5. The treaty put upon the two parties to participate equally in all matters pertaining to the Territory of Koala Island until the territorial dispute is resolved. The participation in the matters of the territory was to include developing the territory, providing economic and social support. Since 1932 Australia has been the most active participant in matters concerning the territory by building roads, making laws and offering administration. Eurasia after attaining independence in 1962 has been conspicuously absent regarding the matters of the island until now6. The development of the territory through prospecting for minerals and resources was left to Australia which makes Eurasia seem to want to benefit from the efforts of Australia in claiming the island after the finding of oil7. One of the principles of the United Nations Charter obliges all nations to adhere to their obligations which Eurasia has flagrantly flouted8.

Eurasia claim on the island rests with its claims that many artefacts and objects indigenous to Eurasians can be found on the island. While this claim holds water, the island has always been sparsely populated and the Eurasian government has never made any attempt to populate the island as opposed to the Australian government which has the majority of Koalans with Australian citizenship. Legitimate territorial claims in international law in many instances are backed by majority of population in an area not simple cultural and historic tie as was the case of the Bakassi peninsula in Cameroon9.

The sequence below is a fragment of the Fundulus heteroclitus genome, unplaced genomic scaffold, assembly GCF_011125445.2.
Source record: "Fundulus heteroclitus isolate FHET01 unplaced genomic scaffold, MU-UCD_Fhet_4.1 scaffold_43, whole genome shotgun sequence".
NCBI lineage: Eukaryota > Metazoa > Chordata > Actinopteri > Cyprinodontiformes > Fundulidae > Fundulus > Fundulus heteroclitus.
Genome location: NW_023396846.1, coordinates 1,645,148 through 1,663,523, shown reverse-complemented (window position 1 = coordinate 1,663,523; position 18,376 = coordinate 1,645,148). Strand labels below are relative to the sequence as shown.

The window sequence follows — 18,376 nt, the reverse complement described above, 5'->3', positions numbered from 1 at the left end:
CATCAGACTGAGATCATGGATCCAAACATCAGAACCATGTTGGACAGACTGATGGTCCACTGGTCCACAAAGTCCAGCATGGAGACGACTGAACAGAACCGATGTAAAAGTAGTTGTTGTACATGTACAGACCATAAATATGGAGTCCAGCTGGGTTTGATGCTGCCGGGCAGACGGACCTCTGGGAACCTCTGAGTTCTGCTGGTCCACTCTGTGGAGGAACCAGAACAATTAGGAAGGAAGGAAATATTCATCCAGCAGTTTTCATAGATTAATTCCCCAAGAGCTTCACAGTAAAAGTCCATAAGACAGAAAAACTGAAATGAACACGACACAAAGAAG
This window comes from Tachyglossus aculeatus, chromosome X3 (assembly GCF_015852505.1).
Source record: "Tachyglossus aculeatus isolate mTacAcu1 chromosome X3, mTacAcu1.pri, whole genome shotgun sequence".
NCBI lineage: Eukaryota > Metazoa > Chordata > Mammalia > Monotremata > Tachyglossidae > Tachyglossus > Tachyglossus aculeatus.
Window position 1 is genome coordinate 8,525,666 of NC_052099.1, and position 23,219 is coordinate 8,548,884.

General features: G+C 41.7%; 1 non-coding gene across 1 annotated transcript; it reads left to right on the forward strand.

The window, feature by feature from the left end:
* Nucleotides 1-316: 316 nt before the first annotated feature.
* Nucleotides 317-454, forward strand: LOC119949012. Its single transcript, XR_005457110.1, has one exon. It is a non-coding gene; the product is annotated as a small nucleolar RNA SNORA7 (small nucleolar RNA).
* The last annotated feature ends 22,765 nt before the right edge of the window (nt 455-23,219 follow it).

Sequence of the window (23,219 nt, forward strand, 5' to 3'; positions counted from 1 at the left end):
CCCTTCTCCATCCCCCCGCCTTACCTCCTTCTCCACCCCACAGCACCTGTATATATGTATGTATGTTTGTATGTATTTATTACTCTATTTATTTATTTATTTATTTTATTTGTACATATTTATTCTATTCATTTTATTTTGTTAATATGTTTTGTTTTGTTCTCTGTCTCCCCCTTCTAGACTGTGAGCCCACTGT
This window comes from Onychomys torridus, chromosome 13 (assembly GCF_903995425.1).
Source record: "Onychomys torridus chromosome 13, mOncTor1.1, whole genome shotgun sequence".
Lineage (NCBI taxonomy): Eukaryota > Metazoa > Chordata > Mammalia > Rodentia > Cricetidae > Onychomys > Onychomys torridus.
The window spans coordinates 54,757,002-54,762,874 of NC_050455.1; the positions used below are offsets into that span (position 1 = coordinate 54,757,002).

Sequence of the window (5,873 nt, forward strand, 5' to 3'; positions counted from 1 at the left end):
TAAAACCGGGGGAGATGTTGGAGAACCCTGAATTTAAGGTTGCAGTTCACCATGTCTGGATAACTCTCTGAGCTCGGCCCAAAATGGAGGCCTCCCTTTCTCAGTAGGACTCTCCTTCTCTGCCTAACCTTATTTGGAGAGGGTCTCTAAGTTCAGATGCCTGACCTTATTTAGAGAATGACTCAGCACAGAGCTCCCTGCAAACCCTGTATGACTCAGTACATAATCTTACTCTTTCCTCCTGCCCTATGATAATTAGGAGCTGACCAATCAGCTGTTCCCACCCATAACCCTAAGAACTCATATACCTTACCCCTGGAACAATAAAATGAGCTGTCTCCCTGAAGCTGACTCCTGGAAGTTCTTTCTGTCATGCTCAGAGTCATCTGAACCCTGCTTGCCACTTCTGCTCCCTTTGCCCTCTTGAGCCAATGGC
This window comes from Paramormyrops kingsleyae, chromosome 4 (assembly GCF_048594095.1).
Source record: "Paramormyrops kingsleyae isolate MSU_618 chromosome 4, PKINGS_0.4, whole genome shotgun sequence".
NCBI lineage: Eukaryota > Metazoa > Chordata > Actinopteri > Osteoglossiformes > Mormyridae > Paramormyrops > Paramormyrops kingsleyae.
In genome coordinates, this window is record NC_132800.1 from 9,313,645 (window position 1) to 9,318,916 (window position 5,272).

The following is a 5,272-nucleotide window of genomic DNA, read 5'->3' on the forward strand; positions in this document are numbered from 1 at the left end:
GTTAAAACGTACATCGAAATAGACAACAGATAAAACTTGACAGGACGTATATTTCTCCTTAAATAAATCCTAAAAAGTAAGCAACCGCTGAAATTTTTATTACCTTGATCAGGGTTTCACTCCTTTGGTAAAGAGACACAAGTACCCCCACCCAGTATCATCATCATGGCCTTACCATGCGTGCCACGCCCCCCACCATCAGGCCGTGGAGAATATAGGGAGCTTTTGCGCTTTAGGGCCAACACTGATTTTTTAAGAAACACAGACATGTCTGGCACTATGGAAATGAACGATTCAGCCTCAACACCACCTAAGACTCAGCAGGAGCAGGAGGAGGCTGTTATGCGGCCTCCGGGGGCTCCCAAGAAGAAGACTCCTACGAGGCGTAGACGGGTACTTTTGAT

The Commonwealth constitution of Australia as originally written by the English colonial power mandates it to take control of Koala Island. Australia is in its constitutional right to take over the entire island since its procedures consider the island as part of the commonwealth. Australia not taking up its mandate of governing the island would amount to a breach of its constitution. The ratification of the 12 mile nautical territory by Australia in 1996 raised no objection by Eurasia and this plays against them as not raising an objection is tantamount to sanctioning the action. An important aspect of international law also concerns the period in which action can be brought to court. The Australian commonwealth declared the Koala island to be part of Australian in 1932 yet it has taken Eurasia 79 years to bring up the matter10. Australia could invoke the rule of common law in international law which forbids unfair gain from the effort of another. Australia having administered and developed the entire territory of Koala island without the input of Eurasia has a right under common law to reap any benefits accruing from such an investment11.

Eurasia’s Breach of the Treaty of Amity